The National Invitation Tournament has settled its anti-trust suit
against the National Collegiate Athletic Association. The NIT had sued the
NCAA under the Sherman Anti-Trust Act, alleging that the NCAA’s rule
requiring college basketball teams invited to play in the NCAA tournament to
either play in that tournament or sit out the post-season. The rule
permitted only teams that had not been invited to participate in the NCAA
tournament to play in the NIT.
Under the terms of the settlement, the Metropolitan Intercollegiate
Basketball Association (MIBA) will receive $56.5 million over the next ten
years. In exchange, the MIBA—an association comprised of Fordham University,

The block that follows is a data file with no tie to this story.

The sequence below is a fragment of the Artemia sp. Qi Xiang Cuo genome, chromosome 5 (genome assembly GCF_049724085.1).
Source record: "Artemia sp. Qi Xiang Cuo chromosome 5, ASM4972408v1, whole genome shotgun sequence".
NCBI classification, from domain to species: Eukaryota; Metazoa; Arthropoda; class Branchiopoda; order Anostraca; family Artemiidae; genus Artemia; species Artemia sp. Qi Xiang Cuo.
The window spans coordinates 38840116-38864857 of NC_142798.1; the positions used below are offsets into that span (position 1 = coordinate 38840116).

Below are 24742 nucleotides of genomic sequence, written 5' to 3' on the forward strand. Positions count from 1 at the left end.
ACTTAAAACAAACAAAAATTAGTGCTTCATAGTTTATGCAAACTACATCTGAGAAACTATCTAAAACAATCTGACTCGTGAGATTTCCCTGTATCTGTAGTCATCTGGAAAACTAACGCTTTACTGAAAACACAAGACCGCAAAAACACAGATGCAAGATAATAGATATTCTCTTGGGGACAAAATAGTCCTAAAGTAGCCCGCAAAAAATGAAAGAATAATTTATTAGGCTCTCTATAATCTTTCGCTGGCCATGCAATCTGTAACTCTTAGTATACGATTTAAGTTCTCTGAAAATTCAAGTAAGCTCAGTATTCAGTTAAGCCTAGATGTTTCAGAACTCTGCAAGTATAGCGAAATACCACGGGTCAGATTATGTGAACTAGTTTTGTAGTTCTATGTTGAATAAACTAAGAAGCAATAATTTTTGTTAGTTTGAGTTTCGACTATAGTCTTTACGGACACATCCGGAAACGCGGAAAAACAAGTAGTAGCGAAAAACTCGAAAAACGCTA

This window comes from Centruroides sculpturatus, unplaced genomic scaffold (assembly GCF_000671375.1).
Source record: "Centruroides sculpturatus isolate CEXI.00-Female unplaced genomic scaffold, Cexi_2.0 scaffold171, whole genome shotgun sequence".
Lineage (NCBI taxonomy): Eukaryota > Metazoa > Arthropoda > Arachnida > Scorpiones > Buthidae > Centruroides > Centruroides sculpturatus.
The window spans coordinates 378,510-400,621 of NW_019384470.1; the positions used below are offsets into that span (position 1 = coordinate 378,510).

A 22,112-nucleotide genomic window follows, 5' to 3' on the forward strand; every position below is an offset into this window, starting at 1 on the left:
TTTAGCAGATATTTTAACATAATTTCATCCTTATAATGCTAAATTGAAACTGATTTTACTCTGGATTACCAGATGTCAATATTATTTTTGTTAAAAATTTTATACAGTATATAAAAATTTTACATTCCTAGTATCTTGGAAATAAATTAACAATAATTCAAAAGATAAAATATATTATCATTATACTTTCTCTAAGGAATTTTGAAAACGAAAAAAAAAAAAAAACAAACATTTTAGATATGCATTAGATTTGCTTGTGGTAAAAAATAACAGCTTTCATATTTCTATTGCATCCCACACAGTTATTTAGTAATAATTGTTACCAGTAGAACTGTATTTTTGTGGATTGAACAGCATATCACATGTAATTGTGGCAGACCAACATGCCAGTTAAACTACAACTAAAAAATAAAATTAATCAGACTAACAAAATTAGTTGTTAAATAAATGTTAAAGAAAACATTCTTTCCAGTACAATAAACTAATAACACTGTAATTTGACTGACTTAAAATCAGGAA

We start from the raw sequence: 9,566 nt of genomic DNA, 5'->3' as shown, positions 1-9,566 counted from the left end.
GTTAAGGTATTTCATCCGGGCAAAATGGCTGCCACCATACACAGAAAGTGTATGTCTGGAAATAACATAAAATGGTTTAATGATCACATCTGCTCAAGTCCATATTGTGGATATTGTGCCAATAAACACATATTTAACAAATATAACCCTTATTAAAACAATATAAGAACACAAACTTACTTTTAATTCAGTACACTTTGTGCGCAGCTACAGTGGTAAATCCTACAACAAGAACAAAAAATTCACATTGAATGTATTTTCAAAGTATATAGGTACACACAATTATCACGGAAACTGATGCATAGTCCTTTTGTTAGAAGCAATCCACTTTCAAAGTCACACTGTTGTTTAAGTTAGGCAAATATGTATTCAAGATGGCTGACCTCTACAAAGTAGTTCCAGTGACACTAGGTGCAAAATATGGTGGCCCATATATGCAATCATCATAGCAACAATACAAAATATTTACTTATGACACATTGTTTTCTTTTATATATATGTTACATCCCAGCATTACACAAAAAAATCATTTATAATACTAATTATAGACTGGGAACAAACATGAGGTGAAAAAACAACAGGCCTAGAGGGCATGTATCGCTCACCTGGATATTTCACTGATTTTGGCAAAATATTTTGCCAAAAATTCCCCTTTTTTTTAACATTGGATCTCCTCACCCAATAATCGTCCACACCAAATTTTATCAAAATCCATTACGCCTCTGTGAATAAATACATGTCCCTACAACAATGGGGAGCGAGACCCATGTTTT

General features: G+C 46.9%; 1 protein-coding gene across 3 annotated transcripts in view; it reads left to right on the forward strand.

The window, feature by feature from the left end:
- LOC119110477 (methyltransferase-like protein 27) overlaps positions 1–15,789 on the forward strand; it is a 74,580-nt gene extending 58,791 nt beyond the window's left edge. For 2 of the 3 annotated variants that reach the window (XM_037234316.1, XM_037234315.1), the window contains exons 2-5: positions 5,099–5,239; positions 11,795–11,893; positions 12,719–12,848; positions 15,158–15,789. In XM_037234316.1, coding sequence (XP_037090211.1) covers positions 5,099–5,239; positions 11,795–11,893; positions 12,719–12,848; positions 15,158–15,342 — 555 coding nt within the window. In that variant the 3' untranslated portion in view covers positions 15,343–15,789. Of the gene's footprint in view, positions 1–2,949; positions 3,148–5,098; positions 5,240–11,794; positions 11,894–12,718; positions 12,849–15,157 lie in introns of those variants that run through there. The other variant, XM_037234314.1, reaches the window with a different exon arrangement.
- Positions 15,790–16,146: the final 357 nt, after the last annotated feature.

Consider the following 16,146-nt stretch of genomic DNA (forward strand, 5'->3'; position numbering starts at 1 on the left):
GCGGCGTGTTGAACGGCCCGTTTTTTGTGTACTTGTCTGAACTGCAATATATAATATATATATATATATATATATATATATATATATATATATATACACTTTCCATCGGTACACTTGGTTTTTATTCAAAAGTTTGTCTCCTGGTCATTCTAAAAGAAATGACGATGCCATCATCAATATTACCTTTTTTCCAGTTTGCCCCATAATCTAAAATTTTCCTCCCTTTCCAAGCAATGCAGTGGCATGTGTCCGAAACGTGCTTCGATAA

Manhattan College, St. John’s University, New York University, and Wagner
College that has run the NIT since 1940—has assigned all rights in the NIT
to the NCAA.
In announcing the settlement of the suit, NCAA President Myles Brand said
that the semi-finals and finals of the NIT will continue to be played at New
York City’s Madison Square Garden for at least the next five years and that
ESPN’s contract to broadcast the NIT will continue for that time. It is not
clear, however, how teams will be selected for the tournament given that the
responsibility will now lie with the NCAA.